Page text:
WASHINGTON, DC - MAY 02: Demonstrators gather outside of the U.S. Supreme Court on May 02, 2022 in Washington, DC. In an initial draft majority opinion obtained by Politico, Supreme Court Justice Samuel Alito allegedly wrote that the cases Roe v. Wade and Planned Parenthood of Southeastern Pennsylvania v. Casey should be overturned, which would end federal protection of abortion rights across the country. (Photo by Kevin Dietsch/Getty Images)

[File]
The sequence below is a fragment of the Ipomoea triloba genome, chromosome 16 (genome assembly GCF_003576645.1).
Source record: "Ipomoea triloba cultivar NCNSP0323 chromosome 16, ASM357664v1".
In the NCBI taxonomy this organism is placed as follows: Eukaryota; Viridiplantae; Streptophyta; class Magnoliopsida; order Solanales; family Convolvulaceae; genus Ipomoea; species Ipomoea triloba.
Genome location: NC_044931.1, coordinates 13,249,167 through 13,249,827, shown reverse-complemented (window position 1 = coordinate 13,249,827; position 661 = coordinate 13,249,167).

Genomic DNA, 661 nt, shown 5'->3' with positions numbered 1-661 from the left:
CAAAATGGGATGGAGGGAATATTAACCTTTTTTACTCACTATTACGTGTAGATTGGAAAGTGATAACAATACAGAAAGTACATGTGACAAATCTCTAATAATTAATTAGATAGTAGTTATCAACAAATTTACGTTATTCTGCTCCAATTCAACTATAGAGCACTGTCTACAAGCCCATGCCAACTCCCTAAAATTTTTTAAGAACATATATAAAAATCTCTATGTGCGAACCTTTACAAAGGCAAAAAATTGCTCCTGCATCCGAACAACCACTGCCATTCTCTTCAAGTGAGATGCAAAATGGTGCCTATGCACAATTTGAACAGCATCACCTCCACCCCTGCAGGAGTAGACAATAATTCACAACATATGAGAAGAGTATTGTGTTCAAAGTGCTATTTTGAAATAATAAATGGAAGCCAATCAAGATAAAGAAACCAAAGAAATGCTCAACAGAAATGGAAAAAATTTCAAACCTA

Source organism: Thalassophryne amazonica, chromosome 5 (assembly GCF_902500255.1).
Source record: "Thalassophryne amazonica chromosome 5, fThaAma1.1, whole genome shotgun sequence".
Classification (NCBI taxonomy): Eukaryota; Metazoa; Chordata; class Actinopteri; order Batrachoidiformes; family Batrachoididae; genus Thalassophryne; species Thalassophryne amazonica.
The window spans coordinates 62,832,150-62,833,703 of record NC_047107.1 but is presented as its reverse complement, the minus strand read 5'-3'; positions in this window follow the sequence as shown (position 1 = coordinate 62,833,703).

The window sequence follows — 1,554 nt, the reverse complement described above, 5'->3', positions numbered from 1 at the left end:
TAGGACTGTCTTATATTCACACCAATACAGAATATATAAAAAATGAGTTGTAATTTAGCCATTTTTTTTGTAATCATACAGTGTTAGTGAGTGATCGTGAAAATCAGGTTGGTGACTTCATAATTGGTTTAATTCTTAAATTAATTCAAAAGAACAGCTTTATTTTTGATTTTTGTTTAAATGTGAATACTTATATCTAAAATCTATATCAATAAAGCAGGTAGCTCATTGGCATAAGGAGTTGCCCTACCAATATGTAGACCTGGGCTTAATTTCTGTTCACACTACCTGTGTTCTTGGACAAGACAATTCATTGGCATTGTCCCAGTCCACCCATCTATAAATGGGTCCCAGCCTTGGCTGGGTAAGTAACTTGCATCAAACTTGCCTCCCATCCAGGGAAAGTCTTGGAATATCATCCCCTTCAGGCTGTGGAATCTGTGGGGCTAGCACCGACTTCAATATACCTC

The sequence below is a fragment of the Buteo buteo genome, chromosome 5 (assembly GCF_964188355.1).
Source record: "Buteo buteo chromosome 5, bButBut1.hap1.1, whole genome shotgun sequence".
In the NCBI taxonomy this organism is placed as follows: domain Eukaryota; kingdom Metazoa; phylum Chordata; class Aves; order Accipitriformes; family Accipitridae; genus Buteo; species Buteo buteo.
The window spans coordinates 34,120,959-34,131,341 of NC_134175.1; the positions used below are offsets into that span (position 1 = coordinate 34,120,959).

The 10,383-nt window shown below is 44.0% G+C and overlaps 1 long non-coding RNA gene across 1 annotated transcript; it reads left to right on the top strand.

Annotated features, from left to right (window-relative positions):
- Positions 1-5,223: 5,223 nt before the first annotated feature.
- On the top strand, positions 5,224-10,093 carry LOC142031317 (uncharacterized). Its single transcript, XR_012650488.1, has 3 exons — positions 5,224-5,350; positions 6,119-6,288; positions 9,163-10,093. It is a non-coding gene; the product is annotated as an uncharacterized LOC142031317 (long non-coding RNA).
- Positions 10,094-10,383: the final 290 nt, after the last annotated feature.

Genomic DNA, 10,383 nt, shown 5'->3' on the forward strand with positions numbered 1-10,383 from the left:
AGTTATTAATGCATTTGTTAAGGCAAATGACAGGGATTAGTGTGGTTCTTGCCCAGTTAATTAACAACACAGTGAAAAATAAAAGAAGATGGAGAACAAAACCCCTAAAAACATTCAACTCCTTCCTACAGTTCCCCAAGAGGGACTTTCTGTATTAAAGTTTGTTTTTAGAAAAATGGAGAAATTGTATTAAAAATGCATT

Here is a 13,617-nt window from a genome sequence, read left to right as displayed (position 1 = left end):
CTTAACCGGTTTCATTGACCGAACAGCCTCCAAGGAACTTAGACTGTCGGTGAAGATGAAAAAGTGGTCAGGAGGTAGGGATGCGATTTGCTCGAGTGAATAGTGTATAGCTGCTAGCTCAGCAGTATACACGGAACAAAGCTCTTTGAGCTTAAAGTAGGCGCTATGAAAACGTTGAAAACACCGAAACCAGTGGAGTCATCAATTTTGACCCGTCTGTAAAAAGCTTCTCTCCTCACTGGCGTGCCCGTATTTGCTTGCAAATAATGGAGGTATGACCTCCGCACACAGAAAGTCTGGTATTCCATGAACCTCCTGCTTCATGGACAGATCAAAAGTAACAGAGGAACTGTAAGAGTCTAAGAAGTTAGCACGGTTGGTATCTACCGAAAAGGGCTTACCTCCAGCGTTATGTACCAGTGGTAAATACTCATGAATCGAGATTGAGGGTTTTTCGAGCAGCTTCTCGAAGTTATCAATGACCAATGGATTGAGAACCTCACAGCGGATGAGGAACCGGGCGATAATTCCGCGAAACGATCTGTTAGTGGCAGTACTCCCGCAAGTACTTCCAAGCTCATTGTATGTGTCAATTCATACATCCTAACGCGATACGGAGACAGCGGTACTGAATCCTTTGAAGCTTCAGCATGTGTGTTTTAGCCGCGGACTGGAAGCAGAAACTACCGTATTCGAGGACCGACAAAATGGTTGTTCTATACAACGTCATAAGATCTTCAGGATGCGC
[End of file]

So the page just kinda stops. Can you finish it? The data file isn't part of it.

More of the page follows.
TUSCALOOSA, Ala. (AP) — The loudest voices in the abortion debate are often characterized along a starkly religious divide, the faithful versus not. But the reality is much more nuanced, both at an Alabama abortion clinic and in the nation that surrounds it. The clinic’s staff of 11 — most of them Black, deeply faithful Christian women — have no trouble at all reconciling their work with their religion. And as the U.S. Supreme Court appears poised to dismantle the constitutional right to an abortion, they draw on their faith that they will somehow continue. God is on our side, they tell each other. God will keep this clinic open.